Since the 50s of the last century, every December 31 in Ecuador, hundreds of men dress as women representing the widows they cry to the year that dies. This unique tradition of the Andean country not only provides a humorous and picaresque spark to the end of the year celebrations, but also contains different social imaginaries about sadness, gender and identity.
Men are the protagonists of this tradition. To prepare their costumes they use the clothes of their mothers, sisters, girlfriends or cousins. they use Colorful wigs, heels, short dresses Y prepare choreographies. They choose a corner, generally the one close to the house where they will receive the new year, they take out the puppet –the representation of the year that is ending– and with a rope they prevent the passage of vehicles, which can only continue their march after seeing the show and to deliver an economic contribution to the widows.
The historian Enrique Ayala Morain a statement for a local media outlet, explained that Ecuador is the only country where the wake of the year that ends and that includes widows is celebrated who weep for the deceased.
In Ecuador, the Old years they are incinerated at midnight on the dot of December 31, so that the flames reach January 1 of the new year. Attendees jump over the bonfire that is formed, eat grapes, run with suitcases, wear bills in their shoes, wear colored undergarments and hug their loved ones, offering words of encouragement and wishes for happiness. Meanwhile the rag doll it is shaken by the explosion of the firecrackers that were mixed with the sawdust, paper or cardboard with which they were armed. In every city you can hear the thunder, you can see the lights of the fireworks and in the sky you can see the smoke from the fires that accompany the petitions addressed to heaven by a deeply religious society.
It is precisely to those dolls that “widows” cry.
Juana Cordovastudy author The old year: a means of popular expressionthe tradition is based on the idea of observing the year that ends as a married character who “with his death leaves one or several widows”. The role of the widows, in this celebration, is to ask for money “while mourning the deceased.” According to Córdova, in the Ecuadorian streets, on December 31, “other characters in disguise also appear, such as clowns, devils and witches, who are the” bereaved “and accompany the widow in her work.”
For the researcher Gloria Minango Narvaezauthor of the book The old years and the widows: negotiations of the sexual order?the first data that collects the tradition of the old year and its widows in Ecuador were collected by the Italian Enrico Festival, which indicated that in December 1897 there was a “celebration of the year that dies and the arrival of the new one”. On this festivity, Festa claimed that “Masked men carry a puppet that represents the year about to die and they make a grotesque funeral procession”. According to Minango Narváez, the tradition that is still maintained has incorporated variations related to the social, political and economic context of the country.
Researchers, generally sociologists, who have studied the “widows” of the old year agree that tradition is a expression of transvestism which is socially accepted on the date it happens: December 31st.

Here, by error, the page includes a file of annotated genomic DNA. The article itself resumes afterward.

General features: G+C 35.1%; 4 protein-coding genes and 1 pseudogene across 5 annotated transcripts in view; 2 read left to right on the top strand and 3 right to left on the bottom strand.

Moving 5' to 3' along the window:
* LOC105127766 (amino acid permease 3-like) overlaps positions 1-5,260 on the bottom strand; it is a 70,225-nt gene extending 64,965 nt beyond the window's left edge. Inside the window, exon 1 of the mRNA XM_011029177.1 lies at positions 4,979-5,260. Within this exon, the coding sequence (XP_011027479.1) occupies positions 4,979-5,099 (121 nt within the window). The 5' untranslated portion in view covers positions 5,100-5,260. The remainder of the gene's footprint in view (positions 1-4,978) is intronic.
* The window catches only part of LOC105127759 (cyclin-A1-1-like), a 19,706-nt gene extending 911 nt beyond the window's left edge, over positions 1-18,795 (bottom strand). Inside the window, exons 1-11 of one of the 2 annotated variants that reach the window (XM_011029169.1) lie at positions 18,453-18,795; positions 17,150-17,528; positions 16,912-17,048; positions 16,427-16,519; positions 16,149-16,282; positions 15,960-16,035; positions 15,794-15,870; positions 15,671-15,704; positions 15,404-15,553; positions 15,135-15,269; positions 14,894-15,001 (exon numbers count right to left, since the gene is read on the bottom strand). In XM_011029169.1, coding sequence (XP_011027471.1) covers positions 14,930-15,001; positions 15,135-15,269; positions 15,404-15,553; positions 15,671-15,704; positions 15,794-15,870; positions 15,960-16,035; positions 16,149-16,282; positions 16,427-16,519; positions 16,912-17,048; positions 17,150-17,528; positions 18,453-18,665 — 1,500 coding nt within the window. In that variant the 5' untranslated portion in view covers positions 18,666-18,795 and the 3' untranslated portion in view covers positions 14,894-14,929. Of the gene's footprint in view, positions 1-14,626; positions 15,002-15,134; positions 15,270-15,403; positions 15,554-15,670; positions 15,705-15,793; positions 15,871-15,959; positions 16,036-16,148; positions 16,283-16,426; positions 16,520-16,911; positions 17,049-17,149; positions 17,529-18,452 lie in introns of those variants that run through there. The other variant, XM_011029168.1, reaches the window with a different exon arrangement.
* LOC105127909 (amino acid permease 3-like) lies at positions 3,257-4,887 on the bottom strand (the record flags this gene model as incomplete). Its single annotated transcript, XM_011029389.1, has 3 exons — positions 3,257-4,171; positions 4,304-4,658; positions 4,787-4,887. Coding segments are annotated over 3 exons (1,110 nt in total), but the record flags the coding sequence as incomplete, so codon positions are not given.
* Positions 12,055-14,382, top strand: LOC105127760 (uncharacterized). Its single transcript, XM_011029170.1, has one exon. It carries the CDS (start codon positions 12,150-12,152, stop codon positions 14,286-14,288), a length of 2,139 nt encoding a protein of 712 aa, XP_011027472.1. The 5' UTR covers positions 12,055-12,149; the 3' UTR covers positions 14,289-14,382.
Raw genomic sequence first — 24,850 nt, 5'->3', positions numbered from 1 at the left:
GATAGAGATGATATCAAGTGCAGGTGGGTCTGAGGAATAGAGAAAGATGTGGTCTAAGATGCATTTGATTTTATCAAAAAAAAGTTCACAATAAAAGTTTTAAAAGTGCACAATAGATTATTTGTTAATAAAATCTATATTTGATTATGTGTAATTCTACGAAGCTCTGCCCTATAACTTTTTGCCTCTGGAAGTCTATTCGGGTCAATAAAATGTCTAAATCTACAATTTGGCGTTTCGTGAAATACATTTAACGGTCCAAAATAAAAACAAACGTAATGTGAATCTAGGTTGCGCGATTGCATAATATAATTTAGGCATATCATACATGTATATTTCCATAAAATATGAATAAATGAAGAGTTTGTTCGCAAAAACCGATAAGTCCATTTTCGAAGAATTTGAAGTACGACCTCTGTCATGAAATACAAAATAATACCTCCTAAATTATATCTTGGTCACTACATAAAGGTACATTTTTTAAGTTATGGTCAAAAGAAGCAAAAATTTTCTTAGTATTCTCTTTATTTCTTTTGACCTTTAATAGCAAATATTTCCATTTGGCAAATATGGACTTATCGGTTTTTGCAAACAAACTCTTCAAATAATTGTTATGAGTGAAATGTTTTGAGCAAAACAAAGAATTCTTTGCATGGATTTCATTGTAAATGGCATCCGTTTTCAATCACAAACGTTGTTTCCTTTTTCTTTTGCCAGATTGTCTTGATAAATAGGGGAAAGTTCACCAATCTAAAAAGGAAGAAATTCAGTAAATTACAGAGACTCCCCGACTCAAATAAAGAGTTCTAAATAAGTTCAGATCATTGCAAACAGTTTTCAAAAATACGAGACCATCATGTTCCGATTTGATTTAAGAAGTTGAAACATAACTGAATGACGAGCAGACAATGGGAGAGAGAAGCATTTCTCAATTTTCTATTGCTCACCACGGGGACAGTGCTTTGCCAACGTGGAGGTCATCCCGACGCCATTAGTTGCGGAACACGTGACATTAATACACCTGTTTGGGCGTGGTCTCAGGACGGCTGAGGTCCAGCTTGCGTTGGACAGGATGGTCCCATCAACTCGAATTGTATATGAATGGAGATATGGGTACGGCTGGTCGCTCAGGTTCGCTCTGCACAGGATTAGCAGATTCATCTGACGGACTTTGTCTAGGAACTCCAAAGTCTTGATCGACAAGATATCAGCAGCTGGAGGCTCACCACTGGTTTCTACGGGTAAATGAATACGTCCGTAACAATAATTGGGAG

For Angel Hidalgoauthor of Old years. Origin, transition and permanence of an Ecuadorian popular festivalthe widow is a character who develops “in the midst of laughter, curiosity and controversy, especially because of the fleeting transvestism which implied the fact that a man dressed as a woman and introduced exaggeratedly feminine gestures, movements and gestures into his performance”.
In this it agrees with what was written by the researcher Xavier Andrade which qualifies widows as “one of the expressions of transvestism positively sanctioned in the popular urban mestizo party…as part of a system of powers in representation that includes the political caricature and the folklore reifying industry”.
The tradition of widows, with reference to gender, is explained in the book New Year’s Eve: Merry Widows Night from Liset Coba. The author explains that widows parody the binary of the two genderss –masculine and feminine– socially imposed and even suggests that these characters can become “counter-power and contaminate the social order” when an inversion of these sexual identities is imposed.
In this sense, Minango Narváez, who quotes the philosopher Judith Butler in his book, assures that widows are characters “built for the amusement of “normal” people in whom homophobia and homosexual panic are negotiated.”
In addition, Coba points out that in the midst of the celebration, not only the inversion of the genders is observed, but also the internalized stereotypes about women, since the widow uses her “attributes” to achieve an economic favor.
the sociologist Jorge Castroin statements for The timeindicated that the hubbub around the widows is part of the identity of the Ecuadorian, who put aside your prejudices and participates in the picaresque tradition.
Despite the academic and profound views of researchers, the tradition of widows has been established as a generational practice and heritage. Grandparents, parents and children at some point led the initiative to group the funeral procession for the year that is ending.
The old year’s widow, the character who maintains her good humor during the last day of the year, lets her role rest when the figure has been reduced to ashes and will wait another 365 days to reappear.